What is a Conservation Easement and Why Should I Consider One?

Conservation easements allow people to protect the land they love. They are the most effective tool available for the permanent conservation of private lands.

Generally, conservation easements are either sold or donated by a landowner to a qualified conservation organization (land trust or government agency) and constitute a voluntary legal agreement that limits or conditions certain types of uses of the land, in perpetuity, in order to fulfill the conservation purposes of the easement.

Conservation easements preserve land for future generations by restricting or conditioning certain rights or uses, such as the right to subdivide or develop the property, to protect conservation values, such as the preservation of agricultural and forestry lands and the protection of water quality.  Landowners retain many of their rights, including the right to own and use the land, sell it, and pass it on to their heirs.  A conserved property continues to provide economic benefits to both the landowner and the greater community.  The land remains on the tax rolls in private ownership.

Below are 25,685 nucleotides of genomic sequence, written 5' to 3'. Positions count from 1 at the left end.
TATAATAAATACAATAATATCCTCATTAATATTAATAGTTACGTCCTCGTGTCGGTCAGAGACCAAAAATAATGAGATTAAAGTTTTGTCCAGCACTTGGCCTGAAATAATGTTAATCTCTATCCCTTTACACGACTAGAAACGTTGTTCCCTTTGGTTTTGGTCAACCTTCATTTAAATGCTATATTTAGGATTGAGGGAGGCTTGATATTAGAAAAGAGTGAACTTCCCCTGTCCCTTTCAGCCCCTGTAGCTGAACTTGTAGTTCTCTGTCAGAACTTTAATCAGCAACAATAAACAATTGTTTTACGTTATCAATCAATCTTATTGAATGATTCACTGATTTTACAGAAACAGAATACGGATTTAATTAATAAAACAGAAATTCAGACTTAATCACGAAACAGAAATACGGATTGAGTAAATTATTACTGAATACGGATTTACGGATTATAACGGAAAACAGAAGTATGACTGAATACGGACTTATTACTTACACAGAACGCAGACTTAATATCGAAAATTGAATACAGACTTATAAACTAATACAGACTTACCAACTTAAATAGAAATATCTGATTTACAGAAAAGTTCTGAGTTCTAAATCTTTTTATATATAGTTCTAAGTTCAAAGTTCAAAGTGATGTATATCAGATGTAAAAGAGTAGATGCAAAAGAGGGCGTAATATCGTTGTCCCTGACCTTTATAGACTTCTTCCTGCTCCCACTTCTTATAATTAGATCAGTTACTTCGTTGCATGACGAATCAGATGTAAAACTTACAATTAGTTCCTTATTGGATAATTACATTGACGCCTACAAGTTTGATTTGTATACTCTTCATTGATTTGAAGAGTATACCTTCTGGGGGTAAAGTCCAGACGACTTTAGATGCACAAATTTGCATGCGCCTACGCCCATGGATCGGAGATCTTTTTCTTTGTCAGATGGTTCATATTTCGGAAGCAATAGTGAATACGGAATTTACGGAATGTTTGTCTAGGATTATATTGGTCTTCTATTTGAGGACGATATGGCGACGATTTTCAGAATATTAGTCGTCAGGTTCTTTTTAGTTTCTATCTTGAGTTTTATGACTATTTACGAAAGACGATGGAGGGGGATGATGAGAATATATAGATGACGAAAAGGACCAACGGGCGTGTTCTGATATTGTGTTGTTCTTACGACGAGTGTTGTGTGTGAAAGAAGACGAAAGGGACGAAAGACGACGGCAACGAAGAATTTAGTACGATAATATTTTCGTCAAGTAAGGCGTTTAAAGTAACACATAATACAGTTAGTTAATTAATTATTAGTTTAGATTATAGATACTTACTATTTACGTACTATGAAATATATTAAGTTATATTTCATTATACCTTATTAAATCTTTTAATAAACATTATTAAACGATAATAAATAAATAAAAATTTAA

As a legally binding document, a Deed of Conservation Easement is recorded at the county in which the property is located and becomes identified as a permanent interest in the property’s record.

Once a conservation easement has been sold or donated, the qualified organization (that holds the easement) is obligated to defend its conservation purposes through stewardship.